British spy agency denies 'utterly ridiculous' Trump wiretap claims
- Author: Leroy Wright Mar 18, 2017,
Mar 18, 2017, 4:29
The White House apologized for suggesting a British intelligence agency was involved in spying on President Donald Trump during his presidential campaign, a USA official said Friday.
President Donald Trump sidestepped a question about allegations a British intelligence agency helped former President Barack Obama wiretap Trump Tower on Friday and suggested reporters speak to Fox News about the claim.
On Thursday, a spokesperson for GCHQ said: "Recent allegations made by media commentator Judge Andrew Napolitano about GCHQ being asked to conduct "wiretapping" against the then-president elect are nonsense". But after Spicer's comments rankled British officials and Prime Minister Theresa May, he met with Britain's ambassador to the U.S. Kim Darroch Thursday evening.
When pressed for further evidence, Spicer chastised the media for focusing so much attention on comments disparaging Trump's claim about surveillance. We have a close relationship which allows us to raise concerns when they arise, as was true in this case.
"Trump is compromising the vital UK-US security relationship to try to cover his own embarrassment", he said.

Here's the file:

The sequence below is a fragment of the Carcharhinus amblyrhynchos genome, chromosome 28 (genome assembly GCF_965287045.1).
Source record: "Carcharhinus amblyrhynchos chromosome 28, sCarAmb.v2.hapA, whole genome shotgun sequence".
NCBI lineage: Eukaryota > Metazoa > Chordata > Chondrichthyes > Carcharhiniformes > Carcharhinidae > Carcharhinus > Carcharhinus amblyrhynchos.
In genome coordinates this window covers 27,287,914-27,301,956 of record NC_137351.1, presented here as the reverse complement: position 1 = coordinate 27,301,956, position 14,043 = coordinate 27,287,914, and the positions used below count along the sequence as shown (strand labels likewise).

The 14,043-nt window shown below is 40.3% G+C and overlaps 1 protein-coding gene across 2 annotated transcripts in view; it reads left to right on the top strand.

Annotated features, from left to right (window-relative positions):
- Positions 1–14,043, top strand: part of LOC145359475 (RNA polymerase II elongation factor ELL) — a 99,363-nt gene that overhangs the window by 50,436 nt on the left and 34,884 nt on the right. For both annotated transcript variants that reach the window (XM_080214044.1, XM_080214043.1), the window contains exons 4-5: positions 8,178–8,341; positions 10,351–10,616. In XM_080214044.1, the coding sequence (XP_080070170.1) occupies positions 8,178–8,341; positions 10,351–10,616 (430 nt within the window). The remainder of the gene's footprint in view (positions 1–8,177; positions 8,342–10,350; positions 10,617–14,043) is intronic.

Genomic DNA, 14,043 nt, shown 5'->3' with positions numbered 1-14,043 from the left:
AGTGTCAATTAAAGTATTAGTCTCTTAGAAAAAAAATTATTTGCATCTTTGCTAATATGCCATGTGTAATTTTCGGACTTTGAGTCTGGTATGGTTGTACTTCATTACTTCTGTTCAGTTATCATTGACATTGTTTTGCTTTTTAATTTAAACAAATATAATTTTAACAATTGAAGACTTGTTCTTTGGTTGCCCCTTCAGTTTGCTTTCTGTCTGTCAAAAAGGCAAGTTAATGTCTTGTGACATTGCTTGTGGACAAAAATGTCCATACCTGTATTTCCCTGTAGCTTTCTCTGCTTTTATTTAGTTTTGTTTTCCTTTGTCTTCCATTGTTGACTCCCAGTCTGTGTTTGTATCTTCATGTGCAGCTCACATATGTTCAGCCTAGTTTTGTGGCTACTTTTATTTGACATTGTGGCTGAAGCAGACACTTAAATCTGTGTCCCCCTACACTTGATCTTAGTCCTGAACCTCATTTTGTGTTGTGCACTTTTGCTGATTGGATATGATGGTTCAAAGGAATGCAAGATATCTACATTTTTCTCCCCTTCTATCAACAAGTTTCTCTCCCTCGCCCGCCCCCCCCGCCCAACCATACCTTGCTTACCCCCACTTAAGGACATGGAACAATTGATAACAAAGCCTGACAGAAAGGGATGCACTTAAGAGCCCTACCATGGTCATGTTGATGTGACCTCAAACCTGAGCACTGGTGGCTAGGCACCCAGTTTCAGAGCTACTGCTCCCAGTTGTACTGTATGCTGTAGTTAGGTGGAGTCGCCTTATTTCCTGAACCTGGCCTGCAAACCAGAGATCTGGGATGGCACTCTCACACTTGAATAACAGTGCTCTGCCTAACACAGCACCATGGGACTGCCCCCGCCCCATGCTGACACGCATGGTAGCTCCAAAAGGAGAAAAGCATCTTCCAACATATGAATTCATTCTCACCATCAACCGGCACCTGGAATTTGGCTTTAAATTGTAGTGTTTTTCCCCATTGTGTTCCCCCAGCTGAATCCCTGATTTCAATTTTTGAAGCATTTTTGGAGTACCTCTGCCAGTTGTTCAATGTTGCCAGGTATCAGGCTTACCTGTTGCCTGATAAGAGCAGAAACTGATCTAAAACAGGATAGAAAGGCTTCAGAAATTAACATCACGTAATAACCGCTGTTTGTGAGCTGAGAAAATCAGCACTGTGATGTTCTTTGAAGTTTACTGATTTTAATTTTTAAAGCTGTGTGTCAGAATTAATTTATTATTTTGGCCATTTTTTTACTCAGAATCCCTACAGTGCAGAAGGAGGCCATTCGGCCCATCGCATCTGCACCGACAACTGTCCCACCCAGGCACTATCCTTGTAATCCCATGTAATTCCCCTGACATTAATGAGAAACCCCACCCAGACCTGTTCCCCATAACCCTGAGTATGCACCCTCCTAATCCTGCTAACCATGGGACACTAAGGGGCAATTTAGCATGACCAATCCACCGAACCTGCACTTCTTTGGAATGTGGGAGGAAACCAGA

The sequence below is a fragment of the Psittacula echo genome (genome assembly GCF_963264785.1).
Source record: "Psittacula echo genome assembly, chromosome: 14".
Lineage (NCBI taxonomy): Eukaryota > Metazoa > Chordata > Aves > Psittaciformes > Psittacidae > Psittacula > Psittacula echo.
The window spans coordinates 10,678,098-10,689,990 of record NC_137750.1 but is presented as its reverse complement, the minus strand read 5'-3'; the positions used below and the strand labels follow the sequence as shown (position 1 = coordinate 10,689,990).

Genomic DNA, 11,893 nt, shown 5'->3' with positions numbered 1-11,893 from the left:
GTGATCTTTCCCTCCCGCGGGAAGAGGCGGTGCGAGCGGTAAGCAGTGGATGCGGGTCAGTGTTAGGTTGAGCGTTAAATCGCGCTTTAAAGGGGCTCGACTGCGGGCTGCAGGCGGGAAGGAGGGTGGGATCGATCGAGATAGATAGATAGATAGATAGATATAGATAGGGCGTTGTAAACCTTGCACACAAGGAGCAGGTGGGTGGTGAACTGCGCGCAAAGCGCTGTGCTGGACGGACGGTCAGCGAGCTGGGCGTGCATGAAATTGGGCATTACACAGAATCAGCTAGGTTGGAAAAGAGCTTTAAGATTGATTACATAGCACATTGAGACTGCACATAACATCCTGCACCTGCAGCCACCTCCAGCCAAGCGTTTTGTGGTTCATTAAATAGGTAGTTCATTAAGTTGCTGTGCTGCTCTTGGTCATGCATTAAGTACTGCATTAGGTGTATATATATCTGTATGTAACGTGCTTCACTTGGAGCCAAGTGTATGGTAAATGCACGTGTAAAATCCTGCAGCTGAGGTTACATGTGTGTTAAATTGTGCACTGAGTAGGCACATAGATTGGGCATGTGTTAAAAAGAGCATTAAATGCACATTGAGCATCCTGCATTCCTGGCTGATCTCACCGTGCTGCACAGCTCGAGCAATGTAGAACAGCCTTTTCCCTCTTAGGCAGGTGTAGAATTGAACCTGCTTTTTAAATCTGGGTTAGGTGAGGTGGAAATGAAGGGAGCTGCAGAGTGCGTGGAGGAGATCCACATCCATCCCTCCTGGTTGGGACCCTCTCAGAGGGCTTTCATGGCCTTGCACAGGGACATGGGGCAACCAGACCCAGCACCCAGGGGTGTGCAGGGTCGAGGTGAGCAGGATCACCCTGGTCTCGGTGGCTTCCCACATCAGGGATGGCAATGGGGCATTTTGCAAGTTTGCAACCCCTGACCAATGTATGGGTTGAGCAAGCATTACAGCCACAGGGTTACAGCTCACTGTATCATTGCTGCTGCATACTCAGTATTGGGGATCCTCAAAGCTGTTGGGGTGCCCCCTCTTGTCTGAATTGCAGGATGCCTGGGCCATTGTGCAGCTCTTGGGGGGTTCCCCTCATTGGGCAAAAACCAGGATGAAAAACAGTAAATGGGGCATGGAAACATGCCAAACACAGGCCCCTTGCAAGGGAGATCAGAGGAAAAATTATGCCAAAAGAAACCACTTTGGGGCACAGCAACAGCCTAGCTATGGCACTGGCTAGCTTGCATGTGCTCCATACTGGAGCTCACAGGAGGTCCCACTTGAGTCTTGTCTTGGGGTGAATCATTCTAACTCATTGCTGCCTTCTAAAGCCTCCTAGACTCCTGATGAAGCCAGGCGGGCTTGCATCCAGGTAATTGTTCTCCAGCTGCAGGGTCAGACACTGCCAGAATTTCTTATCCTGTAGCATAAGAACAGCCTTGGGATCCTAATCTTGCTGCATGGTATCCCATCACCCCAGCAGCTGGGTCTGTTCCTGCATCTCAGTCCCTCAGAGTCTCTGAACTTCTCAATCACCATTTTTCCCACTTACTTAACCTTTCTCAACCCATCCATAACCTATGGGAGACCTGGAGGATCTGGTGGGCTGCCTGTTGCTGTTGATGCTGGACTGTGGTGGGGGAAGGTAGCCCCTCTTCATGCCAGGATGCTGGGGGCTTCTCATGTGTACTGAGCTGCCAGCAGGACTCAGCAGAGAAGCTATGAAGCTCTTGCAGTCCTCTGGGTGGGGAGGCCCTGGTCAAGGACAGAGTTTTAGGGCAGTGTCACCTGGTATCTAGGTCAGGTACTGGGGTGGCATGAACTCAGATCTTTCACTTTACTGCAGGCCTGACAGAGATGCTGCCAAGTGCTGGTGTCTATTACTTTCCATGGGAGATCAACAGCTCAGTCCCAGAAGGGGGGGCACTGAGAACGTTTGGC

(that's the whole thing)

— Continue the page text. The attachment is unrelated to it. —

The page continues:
Nevertheless, Spicer said, "Three intelligence sources have informed Fox News that President Obama went outside the chain of command", during a press conference yesterday (March 16).
During a media briefing at the White House on Thursday, Mr Spicer drew reporters' attention to comments made earlier this week on Fox News by former judge Andrew Napolitano in relation to Mr Trump's controversial claim that his NY residence had been bugged.
Britain's intelligence agency called allegations that it wiretapped President Trump during the US election campaign, "utterly ridiculous" claims "that should be ignored".
Britain and the United States - along with Australia, Canada and New Zealand - are part of the "Five Eyes" intelligence sharing alliance forged from the embers of World War II.
Trump had brought up the wiretapping claim early in March when he tweeted - Trump's preferred way of releasing statements - "Terrible!"
"Based on the information available to us, we see no indications that Trump Tower was the subject of surveillance by any element of the United States government either before or after Election Day 2016", committee chair Richard Burr said. He said reporters have not focused enough on comments from officials denying evidence of any collusion between Russian Federation and the Trump campaign.
Trump appeared to back away from his accusation of literal wiretapping in a Fox News interview on Wednesday night.
Spicer quoted at length from a Fox News report, which alleged Obama had used GCHQ to dodge USA legal restrictions on monitoring U.S. citizens. "I think you're going to find some very interesting items coming to the forefront over the next two weeks", Trump said.